Issue Date: October 5, 2009
Evaporating Polymer Produces Webby Patterns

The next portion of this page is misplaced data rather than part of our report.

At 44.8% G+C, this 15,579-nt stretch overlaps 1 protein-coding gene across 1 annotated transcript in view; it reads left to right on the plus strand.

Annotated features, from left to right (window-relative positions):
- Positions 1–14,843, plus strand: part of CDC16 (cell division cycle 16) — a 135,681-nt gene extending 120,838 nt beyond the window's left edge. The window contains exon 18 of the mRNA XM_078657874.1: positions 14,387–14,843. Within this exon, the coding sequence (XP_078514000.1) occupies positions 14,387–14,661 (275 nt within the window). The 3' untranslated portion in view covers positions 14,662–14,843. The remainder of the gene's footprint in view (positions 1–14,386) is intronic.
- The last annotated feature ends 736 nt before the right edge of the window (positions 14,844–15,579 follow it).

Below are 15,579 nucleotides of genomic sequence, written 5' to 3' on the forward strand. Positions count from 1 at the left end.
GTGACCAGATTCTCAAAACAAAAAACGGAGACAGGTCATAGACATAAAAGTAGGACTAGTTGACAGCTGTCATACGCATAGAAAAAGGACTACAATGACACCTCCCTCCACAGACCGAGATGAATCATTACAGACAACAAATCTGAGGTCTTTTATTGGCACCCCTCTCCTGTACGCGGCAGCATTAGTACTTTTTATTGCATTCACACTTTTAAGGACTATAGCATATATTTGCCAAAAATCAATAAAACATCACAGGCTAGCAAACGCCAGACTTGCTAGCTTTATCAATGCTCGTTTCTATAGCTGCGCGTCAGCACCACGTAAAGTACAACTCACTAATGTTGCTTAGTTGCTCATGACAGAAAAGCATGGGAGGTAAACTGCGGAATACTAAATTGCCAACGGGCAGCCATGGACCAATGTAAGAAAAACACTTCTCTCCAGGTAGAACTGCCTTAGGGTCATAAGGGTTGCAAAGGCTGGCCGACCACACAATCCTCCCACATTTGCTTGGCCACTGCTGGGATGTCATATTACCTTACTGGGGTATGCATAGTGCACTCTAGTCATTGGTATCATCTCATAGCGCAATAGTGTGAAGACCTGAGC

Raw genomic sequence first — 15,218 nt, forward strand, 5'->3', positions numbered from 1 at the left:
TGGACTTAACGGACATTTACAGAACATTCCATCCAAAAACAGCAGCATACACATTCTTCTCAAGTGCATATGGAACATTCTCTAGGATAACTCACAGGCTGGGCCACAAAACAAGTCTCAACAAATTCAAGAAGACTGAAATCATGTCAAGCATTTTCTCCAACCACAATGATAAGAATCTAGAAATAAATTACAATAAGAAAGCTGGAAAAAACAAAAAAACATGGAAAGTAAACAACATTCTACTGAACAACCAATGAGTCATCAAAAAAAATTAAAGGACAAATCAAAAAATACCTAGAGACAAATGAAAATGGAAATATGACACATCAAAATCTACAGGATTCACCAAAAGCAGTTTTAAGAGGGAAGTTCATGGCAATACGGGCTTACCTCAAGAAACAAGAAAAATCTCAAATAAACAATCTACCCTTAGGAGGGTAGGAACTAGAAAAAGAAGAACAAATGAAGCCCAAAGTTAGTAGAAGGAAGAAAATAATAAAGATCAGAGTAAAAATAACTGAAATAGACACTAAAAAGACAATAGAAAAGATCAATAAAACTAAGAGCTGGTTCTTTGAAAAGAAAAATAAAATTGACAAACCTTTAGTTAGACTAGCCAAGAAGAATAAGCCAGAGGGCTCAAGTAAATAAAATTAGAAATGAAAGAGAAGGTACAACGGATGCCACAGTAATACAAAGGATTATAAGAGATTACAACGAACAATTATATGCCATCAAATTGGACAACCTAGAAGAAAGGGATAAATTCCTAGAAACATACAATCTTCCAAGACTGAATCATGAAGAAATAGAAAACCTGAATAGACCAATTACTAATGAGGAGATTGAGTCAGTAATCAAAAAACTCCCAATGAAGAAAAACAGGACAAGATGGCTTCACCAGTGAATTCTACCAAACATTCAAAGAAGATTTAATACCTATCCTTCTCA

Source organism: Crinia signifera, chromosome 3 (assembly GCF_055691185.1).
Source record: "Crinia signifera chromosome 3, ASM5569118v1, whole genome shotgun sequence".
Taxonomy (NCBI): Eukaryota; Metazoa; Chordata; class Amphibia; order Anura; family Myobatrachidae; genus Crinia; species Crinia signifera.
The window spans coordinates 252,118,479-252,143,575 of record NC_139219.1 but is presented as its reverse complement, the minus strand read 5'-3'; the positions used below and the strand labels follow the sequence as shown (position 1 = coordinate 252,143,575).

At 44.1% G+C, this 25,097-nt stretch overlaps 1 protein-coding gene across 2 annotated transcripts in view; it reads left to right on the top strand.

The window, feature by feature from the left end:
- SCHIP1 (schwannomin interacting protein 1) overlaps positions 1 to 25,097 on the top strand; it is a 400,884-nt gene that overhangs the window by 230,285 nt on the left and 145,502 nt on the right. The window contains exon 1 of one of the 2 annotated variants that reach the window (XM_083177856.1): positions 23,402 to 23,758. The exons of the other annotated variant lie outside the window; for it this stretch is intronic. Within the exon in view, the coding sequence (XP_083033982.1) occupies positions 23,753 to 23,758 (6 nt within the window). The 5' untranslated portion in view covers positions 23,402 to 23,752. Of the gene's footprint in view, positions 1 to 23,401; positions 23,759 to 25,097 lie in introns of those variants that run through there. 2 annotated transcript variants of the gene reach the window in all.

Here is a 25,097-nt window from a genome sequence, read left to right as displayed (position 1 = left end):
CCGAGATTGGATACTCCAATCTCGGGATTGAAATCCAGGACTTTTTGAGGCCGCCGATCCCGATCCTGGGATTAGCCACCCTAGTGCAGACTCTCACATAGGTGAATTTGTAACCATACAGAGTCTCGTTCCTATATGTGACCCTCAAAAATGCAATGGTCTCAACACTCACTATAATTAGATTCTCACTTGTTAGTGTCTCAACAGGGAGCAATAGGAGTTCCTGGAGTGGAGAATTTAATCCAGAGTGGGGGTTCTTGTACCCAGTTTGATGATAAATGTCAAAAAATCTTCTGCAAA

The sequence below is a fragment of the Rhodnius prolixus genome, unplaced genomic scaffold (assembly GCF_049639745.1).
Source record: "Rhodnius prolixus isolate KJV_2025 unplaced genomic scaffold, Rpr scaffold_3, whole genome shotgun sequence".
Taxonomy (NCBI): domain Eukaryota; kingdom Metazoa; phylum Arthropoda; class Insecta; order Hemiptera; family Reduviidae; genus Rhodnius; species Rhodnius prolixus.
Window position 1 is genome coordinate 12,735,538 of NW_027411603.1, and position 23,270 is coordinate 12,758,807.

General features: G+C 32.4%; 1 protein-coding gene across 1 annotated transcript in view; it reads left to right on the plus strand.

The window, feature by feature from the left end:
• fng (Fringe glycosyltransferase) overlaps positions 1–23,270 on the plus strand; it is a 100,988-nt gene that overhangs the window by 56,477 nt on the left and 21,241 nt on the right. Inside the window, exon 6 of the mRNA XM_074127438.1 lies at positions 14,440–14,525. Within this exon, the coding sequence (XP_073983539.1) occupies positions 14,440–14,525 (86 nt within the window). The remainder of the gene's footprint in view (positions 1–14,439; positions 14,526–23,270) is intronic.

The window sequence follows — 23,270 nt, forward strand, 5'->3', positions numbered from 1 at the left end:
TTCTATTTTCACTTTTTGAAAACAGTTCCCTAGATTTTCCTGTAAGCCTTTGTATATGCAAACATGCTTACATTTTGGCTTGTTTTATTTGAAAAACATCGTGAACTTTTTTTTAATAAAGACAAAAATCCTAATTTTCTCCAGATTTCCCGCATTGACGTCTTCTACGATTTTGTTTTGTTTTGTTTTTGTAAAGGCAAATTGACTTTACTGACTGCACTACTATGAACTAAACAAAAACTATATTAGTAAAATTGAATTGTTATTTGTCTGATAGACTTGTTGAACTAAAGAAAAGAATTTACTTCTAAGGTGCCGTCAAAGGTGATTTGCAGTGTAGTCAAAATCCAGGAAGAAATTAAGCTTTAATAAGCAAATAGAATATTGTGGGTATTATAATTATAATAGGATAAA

Controlling the evaporation of a drop of diblock copolymer under just the right conditions leads to self-assembly of weblike macrostructures, report Suck Won Hong, Jun Wang, and Zhiqun Lin of Iowa State University (Angew. Chem. Int. Ed., DOI: 10.1002/anie.200903552). The ordered structures could be useful in preparing multifunctional materials for optoelectronic devices or as platforms to study cell adhesion and motility. The researchers dissolved the asymmetric diblock copolymer polystyrene-b-poly(methylmethacrylate) in toluene and pinned a drop of the solution onto a silicon substrate with a 1-cm-diameter lens. Interactions between polystyrene and the silicon led to the formation of hundreds of ordered, concentric “coffee rings” with a serpentine or wavelike shape at the outer edges of the drop as it evaporated. Hong and colleagues then annealed the rings using acetone vapor and found that the rings became interconnected to form periodic ellipsoidal or circular wells 20 μm across and 80–100 nm deep in a macroscale web of polymer. The approach is “a simple, scalable, low-cost, lithography-free method” for creating ordered nanostructured materials, the researchers write.
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